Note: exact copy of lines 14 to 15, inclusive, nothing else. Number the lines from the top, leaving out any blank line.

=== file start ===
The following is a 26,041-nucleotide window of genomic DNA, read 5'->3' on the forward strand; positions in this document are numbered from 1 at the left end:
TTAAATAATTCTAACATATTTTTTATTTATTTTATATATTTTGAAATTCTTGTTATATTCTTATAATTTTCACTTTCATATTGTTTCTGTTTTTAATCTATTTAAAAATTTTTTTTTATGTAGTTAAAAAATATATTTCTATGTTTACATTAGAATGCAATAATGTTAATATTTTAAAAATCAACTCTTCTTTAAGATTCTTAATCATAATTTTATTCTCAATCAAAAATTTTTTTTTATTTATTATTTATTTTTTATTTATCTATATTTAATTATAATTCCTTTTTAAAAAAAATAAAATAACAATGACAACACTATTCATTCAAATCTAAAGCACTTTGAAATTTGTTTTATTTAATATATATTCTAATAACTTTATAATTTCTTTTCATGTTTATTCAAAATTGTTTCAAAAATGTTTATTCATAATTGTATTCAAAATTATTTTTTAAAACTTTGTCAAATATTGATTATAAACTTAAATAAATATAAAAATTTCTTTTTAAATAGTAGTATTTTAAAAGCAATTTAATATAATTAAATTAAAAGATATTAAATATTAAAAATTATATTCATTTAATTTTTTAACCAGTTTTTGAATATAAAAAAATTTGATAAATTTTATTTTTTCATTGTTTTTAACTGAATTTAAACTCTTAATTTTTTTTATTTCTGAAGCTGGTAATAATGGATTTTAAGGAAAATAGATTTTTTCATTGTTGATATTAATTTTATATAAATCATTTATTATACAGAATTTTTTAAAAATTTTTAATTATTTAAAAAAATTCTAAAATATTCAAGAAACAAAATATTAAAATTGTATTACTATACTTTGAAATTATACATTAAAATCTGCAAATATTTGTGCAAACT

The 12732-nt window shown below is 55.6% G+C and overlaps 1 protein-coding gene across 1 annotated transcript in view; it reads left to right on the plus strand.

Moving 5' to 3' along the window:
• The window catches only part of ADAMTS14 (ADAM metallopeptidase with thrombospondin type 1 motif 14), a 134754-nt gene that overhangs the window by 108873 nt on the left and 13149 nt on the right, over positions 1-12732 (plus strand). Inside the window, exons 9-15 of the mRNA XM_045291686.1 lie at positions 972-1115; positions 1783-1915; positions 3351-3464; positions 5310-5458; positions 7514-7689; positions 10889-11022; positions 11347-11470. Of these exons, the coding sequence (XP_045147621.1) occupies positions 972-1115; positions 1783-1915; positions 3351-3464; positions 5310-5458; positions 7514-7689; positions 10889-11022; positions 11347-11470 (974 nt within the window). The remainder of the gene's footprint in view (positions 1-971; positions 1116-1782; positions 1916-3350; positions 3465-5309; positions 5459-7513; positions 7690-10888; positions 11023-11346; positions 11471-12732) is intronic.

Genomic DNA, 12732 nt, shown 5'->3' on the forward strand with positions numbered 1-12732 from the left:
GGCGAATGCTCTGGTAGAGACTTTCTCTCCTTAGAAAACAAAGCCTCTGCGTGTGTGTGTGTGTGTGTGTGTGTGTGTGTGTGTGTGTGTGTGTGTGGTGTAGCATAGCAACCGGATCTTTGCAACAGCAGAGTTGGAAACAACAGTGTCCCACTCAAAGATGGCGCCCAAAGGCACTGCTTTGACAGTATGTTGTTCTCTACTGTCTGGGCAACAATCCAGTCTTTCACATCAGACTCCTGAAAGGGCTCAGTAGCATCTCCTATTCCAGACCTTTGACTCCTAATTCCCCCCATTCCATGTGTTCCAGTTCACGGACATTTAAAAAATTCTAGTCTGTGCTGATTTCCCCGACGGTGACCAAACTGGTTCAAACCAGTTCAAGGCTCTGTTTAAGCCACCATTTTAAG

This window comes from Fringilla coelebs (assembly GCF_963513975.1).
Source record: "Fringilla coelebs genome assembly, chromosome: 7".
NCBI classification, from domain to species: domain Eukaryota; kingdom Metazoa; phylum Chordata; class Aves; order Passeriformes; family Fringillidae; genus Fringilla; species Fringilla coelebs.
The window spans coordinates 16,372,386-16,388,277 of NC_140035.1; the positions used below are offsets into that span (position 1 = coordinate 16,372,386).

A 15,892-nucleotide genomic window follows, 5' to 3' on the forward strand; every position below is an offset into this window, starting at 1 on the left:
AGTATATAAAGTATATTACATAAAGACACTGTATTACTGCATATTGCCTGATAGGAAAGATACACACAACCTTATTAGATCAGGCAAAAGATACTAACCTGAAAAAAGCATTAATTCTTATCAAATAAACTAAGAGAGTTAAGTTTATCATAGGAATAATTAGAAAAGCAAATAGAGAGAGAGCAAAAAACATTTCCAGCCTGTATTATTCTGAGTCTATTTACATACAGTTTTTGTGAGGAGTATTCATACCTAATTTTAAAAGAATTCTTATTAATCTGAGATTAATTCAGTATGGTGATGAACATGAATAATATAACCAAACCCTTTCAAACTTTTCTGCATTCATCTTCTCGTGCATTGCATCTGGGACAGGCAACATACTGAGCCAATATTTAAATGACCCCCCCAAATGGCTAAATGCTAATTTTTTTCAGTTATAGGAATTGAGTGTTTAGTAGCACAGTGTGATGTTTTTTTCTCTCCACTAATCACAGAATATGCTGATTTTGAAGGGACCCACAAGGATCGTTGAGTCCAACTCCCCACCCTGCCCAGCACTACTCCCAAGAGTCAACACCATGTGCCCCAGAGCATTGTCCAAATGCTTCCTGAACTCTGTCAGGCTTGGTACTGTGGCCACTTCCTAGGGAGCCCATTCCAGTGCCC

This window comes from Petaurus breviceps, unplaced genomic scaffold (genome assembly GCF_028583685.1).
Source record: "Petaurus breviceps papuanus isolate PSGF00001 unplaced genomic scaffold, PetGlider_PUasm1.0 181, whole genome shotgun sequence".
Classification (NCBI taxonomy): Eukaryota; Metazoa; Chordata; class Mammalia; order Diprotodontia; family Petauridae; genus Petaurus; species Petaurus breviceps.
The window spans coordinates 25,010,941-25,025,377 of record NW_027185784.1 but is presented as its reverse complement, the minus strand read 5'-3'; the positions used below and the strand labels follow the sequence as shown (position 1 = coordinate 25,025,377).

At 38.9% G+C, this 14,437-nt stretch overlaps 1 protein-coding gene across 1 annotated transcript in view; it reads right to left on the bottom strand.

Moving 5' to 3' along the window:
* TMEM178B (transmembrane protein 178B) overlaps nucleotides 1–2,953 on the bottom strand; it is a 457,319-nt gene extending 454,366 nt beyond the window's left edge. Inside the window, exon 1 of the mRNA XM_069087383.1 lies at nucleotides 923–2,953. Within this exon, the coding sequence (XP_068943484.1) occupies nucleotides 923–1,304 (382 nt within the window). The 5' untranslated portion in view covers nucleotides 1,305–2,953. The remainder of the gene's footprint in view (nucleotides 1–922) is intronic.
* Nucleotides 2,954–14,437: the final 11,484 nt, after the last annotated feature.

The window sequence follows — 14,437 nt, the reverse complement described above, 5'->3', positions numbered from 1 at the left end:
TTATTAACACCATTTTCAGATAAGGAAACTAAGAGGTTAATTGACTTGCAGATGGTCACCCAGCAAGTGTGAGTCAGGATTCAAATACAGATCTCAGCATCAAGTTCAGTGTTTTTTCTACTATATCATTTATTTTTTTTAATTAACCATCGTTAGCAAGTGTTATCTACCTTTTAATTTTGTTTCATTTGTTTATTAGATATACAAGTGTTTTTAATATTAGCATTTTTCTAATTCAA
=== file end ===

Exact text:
This window comes from Petaurus breviceps, unplaced genomic scaffold (genome assembly GCF_028583685.1).
Source record: "Petaurus breviceps papuanus isolate PSGF00001 unplaced genomic scaffold, PetGlider_PUasm1.0 181, whole genome shotgun sequence".